The recruiter did not agree, and so they began to argue. The employer, also very upset, responded by saying he would resolve the situation in a very simple way. He told the recruiter that he would just not proceed with the hiring process. The woman wouldn’t get the job, and so he wouldn’t owe any commission to the recruiter.

The candidate, who was looking forward to getting this job, as you can imagine, was devastated. She soon found out what happened and called the recruiter, screaming, and started threatening him with a lawsuit.

So my friend the recruiter called me and asked me what he should do. I asked him if he would like me to call the woman up to calm her down. He agreed, and so I called her up and I mentioned to her that I am a friend of the recruiter who wanted to help resolve the situation.

She responded by yelling at me, until I explained I had nothing to gain and that I just wanted to help her get her the job she was hoping to get. After she calmed down, I told her I can try calling the employer to help her get the job.

So I called up this employer, who I also don’t know at all. I told him that the recruiter is willing to forego his commission so that the woman could get her job back.

He initially responded by saying said no, saying that he first needed to understand what the was recruiter thinking. I said to him, “The recruiter is not a page of Gemara that needs to be understood,” encouraging him to hire her.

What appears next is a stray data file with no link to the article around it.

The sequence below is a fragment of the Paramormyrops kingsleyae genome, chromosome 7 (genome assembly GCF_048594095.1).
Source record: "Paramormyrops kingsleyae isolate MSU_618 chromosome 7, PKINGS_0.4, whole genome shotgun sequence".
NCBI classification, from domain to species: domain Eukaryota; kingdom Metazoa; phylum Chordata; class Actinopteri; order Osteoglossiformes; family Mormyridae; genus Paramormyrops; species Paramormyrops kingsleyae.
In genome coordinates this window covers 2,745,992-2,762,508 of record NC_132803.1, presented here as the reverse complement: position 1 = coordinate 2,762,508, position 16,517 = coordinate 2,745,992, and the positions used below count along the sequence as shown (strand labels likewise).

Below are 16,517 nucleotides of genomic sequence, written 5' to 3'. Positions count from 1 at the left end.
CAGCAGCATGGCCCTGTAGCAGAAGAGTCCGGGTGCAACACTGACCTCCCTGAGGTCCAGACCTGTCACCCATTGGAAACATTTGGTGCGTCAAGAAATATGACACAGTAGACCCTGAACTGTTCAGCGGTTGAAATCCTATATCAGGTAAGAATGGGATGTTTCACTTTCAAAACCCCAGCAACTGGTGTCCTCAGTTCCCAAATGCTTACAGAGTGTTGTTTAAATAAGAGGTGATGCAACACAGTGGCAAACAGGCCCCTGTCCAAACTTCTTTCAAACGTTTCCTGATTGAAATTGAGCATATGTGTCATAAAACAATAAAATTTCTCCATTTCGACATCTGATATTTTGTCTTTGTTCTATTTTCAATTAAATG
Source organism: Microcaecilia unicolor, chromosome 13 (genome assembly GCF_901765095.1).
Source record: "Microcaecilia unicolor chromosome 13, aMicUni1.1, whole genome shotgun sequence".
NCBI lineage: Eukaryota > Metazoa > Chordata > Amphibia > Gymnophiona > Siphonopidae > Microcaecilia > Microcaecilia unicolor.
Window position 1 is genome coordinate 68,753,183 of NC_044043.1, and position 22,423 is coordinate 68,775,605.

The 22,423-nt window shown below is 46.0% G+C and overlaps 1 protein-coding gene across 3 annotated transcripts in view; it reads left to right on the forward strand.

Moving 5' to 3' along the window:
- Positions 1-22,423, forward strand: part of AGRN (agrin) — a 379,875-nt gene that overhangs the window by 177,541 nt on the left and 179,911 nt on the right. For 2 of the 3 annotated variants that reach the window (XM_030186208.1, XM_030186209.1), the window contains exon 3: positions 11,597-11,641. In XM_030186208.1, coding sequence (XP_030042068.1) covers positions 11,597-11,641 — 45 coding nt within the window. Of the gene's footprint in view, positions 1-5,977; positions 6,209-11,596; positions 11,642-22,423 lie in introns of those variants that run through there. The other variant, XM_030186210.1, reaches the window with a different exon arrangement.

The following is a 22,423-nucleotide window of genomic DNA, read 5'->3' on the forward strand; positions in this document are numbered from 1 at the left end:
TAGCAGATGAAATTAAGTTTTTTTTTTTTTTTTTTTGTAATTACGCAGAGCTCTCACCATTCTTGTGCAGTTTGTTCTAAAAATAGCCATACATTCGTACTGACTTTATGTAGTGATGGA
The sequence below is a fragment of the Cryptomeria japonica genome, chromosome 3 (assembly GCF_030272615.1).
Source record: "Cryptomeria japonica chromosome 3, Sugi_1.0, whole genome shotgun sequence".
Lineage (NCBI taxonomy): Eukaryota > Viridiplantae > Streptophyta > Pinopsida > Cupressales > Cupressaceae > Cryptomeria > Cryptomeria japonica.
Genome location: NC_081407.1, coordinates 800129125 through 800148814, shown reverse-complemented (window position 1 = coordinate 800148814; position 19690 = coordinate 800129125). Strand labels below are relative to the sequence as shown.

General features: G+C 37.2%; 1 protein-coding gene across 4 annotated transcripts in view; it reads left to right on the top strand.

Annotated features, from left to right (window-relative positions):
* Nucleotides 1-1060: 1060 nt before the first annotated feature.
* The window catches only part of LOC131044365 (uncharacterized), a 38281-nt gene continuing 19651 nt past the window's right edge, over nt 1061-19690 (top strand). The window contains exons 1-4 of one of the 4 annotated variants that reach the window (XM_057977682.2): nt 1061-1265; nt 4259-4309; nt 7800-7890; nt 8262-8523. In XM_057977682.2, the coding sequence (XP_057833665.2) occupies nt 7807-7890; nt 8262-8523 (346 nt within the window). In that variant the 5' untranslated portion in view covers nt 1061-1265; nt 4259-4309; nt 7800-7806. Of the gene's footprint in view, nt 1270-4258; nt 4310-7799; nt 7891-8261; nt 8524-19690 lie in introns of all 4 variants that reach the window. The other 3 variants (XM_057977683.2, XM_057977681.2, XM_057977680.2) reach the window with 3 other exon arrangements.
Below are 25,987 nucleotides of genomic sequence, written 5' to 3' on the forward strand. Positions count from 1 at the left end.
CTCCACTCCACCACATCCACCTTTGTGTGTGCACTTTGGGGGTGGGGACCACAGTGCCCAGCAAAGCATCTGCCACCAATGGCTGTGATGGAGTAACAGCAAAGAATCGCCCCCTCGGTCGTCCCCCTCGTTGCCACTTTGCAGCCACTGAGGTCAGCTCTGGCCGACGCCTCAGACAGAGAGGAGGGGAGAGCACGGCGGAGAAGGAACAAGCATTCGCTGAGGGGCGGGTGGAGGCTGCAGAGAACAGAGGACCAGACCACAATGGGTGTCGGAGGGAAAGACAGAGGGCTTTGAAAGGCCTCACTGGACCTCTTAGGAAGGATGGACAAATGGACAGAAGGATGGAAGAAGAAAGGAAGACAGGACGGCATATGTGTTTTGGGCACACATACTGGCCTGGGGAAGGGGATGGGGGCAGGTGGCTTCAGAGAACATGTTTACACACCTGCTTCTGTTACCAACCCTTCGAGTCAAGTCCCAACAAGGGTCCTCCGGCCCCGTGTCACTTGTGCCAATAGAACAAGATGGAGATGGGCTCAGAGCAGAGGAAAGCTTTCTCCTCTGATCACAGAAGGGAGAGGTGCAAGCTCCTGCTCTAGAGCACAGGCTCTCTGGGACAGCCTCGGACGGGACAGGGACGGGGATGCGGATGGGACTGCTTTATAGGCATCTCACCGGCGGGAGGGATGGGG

So he said he that he would reconsider.

Those are some good mediation skills, Eli. I’m curious, do ethics play a part in recruiting?

Absolutely. What may be in the best interest of the employer or the candidate might not be in your best interest as far as compensation is concerned.

A candidate came to me recently looking for a job and I got her an interview at a certain company that I work with. She was also working with other recruiters, which was fine, of course, and another opportunity came her way.

I happened to have known about this company that was offering her the job, and know it is a good company. I also knew her background and what she was looking for. I felt that this second opportunity was a much better fit for her and recommended that she take it, even though, essentially, I would lose out on my commission if she did not take the opportunity I had presented to her with my client.

In recruiting, you often get faced with these kinds of ethical questions, and I believe you have to do what’s best for the candidate and for the employer, rather than focusing on the commission you could make on the hire. I also believe it was clear that this was the will of G-d. In the short term, you might lose out on some commission, but it really is much better in the long term to do the right thing because people in general want to work with someone who has integrity and who is honest.

To get in touch with Eli, email him at [email protected] or give him a call at (732) 278-6526. You can also contact him on LinkedIn ((linkedin.com/in/eli-garfinkel), where you can read his helpful recruitment-related posts.

Ron Elkayam is a writer and former business owner and HR professional. He now focuses on writing in the areas of health, business, technology, and personal growth.